Sourced from The New Zealand Herald
Google Inc has quietly launched a new search technology to help publishers sell books online, a fast-growing market dominated by internet retailer Amazon.com.
Google founders Larry Page and Sergey Brin will host a press conference on Thursday to demonstrate the technology at the Frankfurt Book Fair, an important showcase if the Internet search engine is to recruit the heavyweights of the book publishing industry.
Since going public in August, Google shares have risen more than 60 per cent to end Tuesday (5th October) at US$138.37 (NZ$207.73). Speculation has been rife that Google was planning a new search technology, and possibly a web browser, as it seeks to diversify a business model dependent on selling advertisements related to users’ search queries.
The new service, dubbed Google Print, will be incorporated into Google search queries. From launch, users will see book excerpts alongside ordinary Google web page search results. The book excerpts will carry a link to buy the book from a choice of online book retailers.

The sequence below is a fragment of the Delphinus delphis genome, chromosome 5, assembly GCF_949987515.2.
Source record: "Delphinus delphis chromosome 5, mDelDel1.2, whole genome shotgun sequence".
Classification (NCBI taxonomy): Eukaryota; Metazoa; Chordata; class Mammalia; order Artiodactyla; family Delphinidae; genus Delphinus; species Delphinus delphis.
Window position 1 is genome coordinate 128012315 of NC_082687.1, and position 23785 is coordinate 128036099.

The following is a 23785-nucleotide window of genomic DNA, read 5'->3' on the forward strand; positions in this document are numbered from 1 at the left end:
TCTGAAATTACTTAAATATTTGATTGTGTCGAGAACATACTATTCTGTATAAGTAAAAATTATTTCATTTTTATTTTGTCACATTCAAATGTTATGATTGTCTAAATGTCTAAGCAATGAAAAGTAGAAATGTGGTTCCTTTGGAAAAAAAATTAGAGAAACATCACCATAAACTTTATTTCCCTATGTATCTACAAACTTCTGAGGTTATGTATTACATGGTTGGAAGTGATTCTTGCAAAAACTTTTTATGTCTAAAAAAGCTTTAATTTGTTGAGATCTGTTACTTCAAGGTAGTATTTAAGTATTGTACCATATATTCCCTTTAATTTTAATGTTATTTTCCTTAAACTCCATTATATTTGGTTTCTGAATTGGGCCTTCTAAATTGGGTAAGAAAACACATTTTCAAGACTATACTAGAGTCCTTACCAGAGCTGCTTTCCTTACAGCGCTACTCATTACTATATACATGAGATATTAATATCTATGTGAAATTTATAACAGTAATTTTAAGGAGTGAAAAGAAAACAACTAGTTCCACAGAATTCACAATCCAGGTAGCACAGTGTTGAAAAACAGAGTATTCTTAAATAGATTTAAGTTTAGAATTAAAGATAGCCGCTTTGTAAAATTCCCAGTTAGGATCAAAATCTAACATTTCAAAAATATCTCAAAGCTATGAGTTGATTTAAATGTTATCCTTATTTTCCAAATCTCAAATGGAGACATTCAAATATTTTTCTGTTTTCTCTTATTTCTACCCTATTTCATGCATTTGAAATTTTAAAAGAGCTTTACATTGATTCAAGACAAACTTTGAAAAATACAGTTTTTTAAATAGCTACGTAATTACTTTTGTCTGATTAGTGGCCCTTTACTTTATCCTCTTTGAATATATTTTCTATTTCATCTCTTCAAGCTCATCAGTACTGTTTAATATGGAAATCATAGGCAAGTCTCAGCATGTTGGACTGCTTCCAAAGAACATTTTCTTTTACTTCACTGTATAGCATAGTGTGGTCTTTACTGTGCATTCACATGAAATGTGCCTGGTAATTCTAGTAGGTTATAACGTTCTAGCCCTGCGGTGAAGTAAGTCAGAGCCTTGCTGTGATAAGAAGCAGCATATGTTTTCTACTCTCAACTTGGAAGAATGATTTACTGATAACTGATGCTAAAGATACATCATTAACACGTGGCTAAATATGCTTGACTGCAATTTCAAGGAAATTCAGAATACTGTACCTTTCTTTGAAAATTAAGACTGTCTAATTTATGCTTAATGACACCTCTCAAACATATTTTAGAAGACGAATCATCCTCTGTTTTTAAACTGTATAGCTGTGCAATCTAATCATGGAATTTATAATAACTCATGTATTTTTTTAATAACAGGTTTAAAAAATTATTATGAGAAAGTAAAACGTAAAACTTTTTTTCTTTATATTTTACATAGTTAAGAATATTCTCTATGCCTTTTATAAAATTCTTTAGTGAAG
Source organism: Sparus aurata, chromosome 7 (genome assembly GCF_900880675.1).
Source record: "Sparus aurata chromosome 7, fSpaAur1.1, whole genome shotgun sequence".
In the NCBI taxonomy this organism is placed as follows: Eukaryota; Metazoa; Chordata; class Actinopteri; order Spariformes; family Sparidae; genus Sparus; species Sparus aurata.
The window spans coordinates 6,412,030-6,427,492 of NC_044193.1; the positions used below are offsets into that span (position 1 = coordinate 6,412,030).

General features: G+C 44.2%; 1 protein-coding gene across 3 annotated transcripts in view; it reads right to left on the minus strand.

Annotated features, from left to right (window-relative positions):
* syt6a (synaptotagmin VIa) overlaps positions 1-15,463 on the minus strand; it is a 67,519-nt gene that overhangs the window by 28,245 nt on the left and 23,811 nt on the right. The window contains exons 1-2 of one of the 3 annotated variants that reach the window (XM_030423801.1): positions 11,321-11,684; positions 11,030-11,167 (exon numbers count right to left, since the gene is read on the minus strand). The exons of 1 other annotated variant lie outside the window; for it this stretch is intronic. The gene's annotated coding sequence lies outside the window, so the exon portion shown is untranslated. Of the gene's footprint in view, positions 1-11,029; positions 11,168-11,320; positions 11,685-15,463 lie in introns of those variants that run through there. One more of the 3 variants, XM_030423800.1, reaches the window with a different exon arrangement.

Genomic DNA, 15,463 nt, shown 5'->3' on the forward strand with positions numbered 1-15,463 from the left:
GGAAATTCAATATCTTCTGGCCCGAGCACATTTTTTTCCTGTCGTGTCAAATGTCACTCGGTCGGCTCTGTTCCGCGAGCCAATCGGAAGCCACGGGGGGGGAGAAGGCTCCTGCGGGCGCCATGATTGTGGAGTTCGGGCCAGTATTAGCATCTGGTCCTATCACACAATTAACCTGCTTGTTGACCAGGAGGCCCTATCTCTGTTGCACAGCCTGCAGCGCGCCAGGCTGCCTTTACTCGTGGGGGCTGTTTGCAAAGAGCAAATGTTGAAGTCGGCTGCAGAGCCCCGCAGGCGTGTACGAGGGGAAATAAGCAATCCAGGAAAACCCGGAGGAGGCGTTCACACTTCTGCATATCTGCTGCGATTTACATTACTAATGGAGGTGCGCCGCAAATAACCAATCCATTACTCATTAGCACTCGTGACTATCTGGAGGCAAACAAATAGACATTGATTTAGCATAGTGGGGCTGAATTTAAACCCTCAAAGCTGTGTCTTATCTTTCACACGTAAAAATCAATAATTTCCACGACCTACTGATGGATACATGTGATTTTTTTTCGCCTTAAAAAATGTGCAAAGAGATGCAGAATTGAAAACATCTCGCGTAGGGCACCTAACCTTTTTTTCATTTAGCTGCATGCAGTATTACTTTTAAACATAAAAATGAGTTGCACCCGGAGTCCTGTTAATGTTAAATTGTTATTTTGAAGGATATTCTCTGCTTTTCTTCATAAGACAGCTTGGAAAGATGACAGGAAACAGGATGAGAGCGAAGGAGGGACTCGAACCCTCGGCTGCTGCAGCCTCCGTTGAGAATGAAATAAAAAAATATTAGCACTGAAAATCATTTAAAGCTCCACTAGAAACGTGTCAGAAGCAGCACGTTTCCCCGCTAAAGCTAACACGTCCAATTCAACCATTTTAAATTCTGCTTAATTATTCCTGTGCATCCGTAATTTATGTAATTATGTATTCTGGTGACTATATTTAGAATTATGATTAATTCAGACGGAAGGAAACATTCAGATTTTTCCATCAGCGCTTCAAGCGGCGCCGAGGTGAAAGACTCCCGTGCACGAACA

A Google spokesman in Germany on Wednesday downplayed questions that Google Print would be a rival service to Amazon’s A9 and other “search-inside-the-book” tools.
The spokesman, Stefan Keuchel, said the two companies plan to continue their business alliance and that Google plans to link to a variety of online retailers, including Amazon, for users who wish to purchase a book.
Keuchel added it was too early to predict potential revenues from the service. But Amazon has said the “search-inside-the-book” function has helped it sell more books.
The challenge for Google is to recruit a critical mass of publishers to rival Amazon’s early head start.
Google said it would not charge book sellers who would like their site listed alongside the search results. It makes money on the service by selling targeted ad links related to the search query. To entice publishers, it plans to share ad revenue with them.
“It’s an advantage for publishers because it offers them the possibility to promote books online. And for users it gives them the advantage of accessing information about authors and books and even to read a little from the books,” Keuchel said.
“We’re trying to index every book there is, and make it searchable for our users,” the spokesman added.